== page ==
Americans should strongly support the tax reform bill passed by the House of Representatives (and now headed to the Senate). The final legislation to which both chambers agree will change, but the great majority of individuals, families and businesses will see lower tax bills because of the legislation. Most will see their tax-filing processes simplified. Make no mistake, however, the real “vig” in this legislation is in its effects on U.S. economic growth — which benefits everyone.
For far too long, we have been critical of the demonstrably self-destructive aspects of our corporate tax code. The United States has a corporate tax rate that is among the world’s highest. We also have policies that actually incentivize U.S. companies earning money from offshore markets to keep that money offshore instead of bringing it back into the U.S. (almost $3 trillion at last count). Add to that, among other things, policies that distort basic business investment decisions — decisions that translate directly into jobs and wages — and the problem is even more acute. According to the Business Roundtable, among companies listed in the Global Fortune 500, the number of U.S.-headquartered companies declined by more than 25 percent between 2000 through 2014. This is no surprise – we have known about it for years – but it should be worrisome for all of us, and the proposed tax reform bill will take steps to address this issue.
The proposed bills are not perfect, as 300+ million Americans will never agree on what is “perfect” in any new law which affects their finances. Still, the status quo is utterly unsustainable, and this legislation — here and now — represents the best opportunity for changing course. We should pass the bill not for our own selfish interests, but in the interests of our country’s future — the future our children and grandchildren will inherit. As a friend recently reminded suggested: “Let’s keep our eye on the North Star.”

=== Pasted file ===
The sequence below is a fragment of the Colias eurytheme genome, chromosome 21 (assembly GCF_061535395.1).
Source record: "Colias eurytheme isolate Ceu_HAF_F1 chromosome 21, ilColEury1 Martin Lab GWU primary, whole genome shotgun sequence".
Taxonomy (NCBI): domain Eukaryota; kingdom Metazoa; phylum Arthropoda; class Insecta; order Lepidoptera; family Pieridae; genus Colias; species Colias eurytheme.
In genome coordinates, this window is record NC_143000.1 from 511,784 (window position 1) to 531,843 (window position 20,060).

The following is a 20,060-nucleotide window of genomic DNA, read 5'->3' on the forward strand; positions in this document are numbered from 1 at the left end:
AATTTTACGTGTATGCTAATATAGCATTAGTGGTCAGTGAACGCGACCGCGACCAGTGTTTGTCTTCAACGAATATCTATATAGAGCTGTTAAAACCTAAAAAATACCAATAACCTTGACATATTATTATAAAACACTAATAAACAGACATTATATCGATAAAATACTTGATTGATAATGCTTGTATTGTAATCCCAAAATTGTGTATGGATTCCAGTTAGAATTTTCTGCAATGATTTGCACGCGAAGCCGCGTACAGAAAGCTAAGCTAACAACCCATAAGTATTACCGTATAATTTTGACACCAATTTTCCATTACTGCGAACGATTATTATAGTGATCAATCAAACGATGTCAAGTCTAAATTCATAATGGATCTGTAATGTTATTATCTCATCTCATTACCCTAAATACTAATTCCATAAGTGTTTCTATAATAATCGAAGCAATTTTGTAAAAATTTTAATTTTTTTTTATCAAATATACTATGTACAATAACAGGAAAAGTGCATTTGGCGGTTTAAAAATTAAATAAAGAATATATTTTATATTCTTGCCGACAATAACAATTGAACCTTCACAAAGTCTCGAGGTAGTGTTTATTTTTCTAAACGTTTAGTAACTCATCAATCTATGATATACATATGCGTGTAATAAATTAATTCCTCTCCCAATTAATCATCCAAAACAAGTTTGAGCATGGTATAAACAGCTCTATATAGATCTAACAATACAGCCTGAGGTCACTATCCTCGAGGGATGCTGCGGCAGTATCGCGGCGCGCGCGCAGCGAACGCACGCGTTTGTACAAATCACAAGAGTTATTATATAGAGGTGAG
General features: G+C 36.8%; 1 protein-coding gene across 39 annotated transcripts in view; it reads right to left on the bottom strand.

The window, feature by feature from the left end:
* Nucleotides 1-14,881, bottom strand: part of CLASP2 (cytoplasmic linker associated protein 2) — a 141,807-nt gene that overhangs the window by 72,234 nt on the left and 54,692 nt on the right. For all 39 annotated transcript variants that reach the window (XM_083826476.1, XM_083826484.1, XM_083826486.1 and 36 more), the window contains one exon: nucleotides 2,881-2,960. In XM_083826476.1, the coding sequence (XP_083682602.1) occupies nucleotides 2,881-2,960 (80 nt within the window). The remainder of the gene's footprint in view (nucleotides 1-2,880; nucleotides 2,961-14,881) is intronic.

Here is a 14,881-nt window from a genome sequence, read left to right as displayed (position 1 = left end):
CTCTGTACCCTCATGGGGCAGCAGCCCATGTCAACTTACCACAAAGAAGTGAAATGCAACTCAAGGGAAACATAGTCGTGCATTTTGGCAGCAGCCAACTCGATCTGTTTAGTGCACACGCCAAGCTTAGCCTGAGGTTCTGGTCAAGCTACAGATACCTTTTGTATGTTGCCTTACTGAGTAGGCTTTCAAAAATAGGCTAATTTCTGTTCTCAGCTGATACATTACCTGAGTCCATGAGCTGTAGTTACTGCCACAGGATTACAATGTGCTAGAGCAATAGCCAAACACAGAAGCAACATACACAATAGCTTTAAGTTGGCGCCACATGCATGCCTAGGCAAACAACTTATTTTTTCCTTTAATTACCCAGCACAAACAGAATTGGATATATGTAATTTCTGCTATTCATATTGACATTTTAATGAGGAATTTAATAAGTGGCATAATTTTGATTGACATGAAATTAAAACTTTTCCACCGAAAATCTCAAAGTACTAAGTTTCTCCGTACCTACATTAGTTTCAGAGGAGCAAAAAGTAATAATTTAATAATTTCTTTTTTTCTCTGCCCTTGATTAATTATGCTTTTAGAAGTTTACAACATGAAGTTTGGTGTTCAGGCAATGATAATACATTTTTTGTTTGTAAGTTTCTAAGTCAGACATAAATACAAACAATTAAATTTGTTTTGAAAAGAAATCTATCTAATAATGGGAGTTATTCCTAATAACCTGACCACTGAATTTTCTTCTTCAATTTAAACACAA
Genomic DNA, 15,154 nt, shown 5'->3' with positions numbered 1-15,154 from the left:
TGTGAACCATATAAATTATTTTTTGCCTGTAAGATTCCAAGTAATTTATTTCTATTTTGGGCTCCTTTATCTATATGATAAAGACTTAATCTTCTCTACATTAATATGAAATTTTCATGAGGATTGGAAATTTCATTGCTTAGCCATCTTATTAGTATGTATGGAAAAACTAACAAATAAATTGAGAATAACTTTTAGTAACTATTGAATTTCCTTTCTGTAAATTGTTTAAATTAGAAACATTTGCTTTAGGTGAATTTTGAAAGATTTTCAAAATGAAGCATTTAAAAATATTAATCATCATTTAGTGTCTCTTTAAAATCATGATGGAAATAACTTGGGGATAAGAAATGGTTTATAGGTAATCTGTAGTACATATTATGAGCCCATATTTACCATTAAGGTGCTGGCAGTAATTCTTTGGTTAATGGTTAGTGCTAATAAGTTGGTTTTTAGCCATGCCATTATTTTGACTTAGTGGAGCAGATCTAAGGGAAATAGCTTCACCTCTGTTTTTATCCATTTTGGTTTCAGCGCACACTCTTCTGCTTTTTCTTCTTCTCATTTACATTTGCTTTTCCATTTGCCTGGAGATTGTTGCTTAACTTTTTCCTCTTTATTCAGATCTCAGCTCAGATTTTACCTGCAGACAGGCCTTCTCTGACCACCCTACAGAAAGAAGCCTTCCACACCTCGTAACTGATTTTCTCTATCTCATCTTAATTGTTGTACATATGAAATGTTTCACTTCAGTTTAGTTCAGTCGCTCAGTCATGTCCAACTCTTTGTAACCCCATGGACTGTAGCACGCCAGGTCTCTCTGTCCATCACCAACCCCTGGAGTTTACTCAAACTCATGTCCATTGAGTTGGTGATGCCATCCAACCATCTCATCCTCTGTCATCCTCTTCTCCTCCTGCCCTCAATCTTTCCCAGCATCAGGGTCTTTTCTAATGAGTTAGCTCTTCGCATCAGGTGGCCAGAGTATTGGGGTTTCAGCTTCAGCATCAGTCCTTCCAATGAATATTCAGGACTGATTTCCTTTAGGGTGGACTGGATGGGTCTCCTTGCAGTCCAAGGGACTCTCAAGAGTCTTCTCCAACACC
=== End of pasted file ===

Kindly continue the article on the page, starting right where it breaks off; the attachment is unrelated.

Most Americans will see a tax reduction and simplification from this bill. A median-income family will see nearly $1,200-$1,500 a year in savings from the House and Senate plans. That alone should be enough to pass a bill. But factor in the economic benefits and the case is even stronger. The Council of Economic Advisers estimates that the economic growth aspects of tax reform will add at least $4,000 of additional income to the average household. There are groups which will object to the bill for myriad reasons. However, if most of them will keep the North Star in view, their objections will become secondary.
For example, most high-income Americans will pay the same, or perhaps even higher, taxes under this legislation. But if the growth prospects for this bill materialize, as many reputable economists believe they will, our economy will grow north of three percent, bringing more jobs, higher wages and a more robust stock market. A no-change, or even a temporarily higher change, in tax liabilities for some in this group should not dim the light of the North Star.
The same goes for small businesses, which will pay lower rates and enjoy new deductions and other important money-saving provisions in both bills. Add to that the economic “vig” discussed earlier and most small business owners should be able to readily accept this new paradigm. And if they couldn’t, there is the option of converting from a pass-through (e.g., S Corp) to a C Corp and paying the 20 percent C Corp rate, albeit with a double tax on dividends. After the 1986 Tax Reform Act, businesses fled in the opposite direction, but they may very well take the C Corp route now.
Yes, there are individuals and businesses who won’t necessarily win as big as they had hoped under tax reform. At the same time, virtually all individuals, families and businesses will benefit in some way. As John F. Kennedy famously said, “a rising tide lifts all boats.” Or, as a less famous friend recently advised, “let’s keep our eye on the North Star.”
Michael D. Fryt is a Member of the Board of Directors for National Taxpayers Union (ntu.org), a nonpartisan citizen group founded in 1969 to work for less burdensome taxes, limited government, and economic liberty. Mr. Fryt is a retired Corporate Vice President of Tax for FedEx. Pete Sepp is President of NTU.